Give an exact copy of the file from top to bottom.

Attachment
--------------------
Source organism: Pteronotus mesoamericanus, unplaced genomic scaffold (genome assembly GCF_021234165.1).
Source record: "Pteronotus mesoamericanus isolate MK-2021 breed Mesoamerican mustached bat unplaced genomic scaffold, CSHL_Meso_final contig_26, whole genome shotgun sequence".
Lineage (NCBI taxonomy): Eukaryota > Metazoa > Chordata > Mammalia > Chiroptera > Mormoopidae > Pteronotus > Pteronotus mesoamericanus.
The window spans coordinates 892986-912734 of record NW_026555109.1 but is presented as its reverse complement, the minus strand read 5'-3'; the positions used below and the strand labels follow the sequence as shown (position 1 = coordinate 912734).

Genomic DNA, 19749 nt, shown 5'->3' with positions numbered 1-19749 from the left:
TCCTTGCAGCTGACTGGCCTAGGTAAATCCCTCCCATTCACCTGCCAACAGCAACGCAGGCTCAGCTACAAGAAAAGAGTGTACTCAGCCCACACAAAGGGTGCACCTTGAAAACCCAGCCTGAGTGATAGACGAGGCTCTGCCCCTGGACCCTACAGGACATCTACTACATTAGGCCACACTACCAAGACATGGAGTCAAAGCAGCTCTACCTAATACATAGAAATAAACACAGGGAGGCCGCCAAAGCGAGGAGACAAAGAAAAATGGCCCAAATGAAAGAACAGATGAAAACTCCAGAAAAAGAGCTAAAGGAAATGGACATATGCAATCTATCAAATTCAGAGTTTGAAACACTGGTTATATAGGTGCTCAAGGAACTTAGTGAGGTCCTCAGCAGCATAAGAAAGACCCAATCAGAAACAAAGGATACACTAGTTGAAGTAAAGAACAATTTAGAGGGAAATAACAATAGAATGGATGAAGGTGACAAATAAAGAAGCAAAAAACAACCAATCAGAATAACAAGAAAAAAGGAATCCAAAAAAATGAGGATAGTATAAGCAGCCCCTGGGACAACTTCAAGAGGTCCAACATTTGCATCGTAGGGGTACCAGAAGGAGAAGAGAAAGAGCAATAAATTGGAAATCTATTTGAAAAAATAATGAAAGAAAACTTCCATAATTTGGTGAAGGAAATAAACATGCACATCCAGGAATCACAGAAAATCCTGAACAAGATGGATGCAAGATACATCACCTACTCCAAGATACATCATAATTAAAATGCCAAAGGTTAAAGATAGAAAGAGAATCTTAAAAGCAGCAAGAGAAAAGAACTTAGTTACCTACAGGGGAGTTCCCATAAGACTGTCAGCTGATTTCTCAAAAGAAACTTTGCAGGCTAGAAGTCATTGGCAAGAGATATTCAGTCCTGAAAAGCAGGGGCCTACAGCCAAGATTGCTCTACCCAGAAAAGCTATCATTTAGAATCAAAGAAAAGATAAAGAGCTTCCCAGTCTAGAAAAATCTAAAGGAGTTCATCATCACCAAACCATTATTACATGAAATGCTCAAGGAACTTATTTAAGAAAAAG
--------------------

Source organism: Pteronotus mesoamericanus, unplaced genomic scaffold (genome assembly GCF_021234165.1).
Source record: "Pteronotus mesoamericanus isolate MK-2021 breed Mesoamerican mustached bat unplaced genomic scaffold, CSHL_Meso_final contig_26, whole genome shotgun sequence".
Lineage (NCBI taxonomy): Eukaryota > Metazoa > Chordata > Mammalia > Chiroptera > Mormoopidae > Pteronotus > Pteronotus mesoamericanus.
The window spans coordinates 892986-912734 of record NW_026555109.1 but is presented as its reverse complement, the minus strand read 5'-3'; the positions used below and the strand labels follow the sequence as shown (position 1 = coordinate 912734).

Genomic DNA, 19749 nt, shown 5'->3' with positions numbered 1-19749 from the left:
TCCTTGCAGCTGACTGGCCTAGGTAAATCCCTCCCATTCACCTGCCAACAGCAACGCAGGCTCAGCTACAAGAAAAGAGTGTACTCAGCCCACACAAAGGGTGCACCTTGAAAACCCAGCCTGAGTGATAGACGAGGCTCTGCCCCTGGACCCTACAGGACATCTACTACATTAGGCCACACTACCAAGACATGGAGTCAAAGCAGCTCTACCTAATACATAGAAATAAACACAGGGAGGCCGCCAAAGCGAGGAGACAAAGAAAAATGGCCCAAATGAAAGAACAGATGAAAACTCCAGAAAAAGAGCTAAAGGAAATGGACATATGCAATCTATCAAATTCAGAGTTTGAAACACTGGTTATATAGGTGCTCAAGGAACTTAGTGAGGTCCTCAGCAGCATAAGAAAGACCCAATCAGAAACAAAGGATACACTAGTTGAAGTAAAGAACAATTTAGAGGGAAATAACAATAGAATGGATGAAGGTGACAAATAAAGAAGCAAAAAACAACCAATCAGAATAACAAGAAAAAAGGAATCCAAAAAAATGAGGATAGTATAAGCAGCCCCTGGGACAACTTCAAGAGGTCCAACATTTGCATCGTAGGGGTACCAGAAGGAGAAGAGAAAGAGCAATAAATTGGAAATCTATTTGAAAAAATAATGAAAGAAAACTTCCATAATTTGGTGAAGGAAATAAACATGCACATCCAGGAATCACAGAAAATCCTGAACAAGATGGATGCAAGATACATCACCTACTCCAAGATACATCATAATTAAAATGCCAAAGGTTAAAGATAGAAAGAGAATCTTAAAAGCAGCAAGAGAAAAGAACTTAGTTACCTACAGGGGAGTTCCCATAAGACTGTCAGCTGATTTCTCAAAAGAAACTTTGCAGGCTAGAAGTCATTGGCAAGAGATATTCAGTCCTGAAAAGCAGGGGCCTACAGCCAAGATTGCTCTACCCAGAAAAGCTATCATTTAGAATCAAAGAAAAGATAAAGAGCTTCCCAGTCTAGAAAAATCTAAAGGAGTTCATCATCACCAAACCATTATTACATGAAATGCTCAAGGAACTTATTTAAGAAAAAG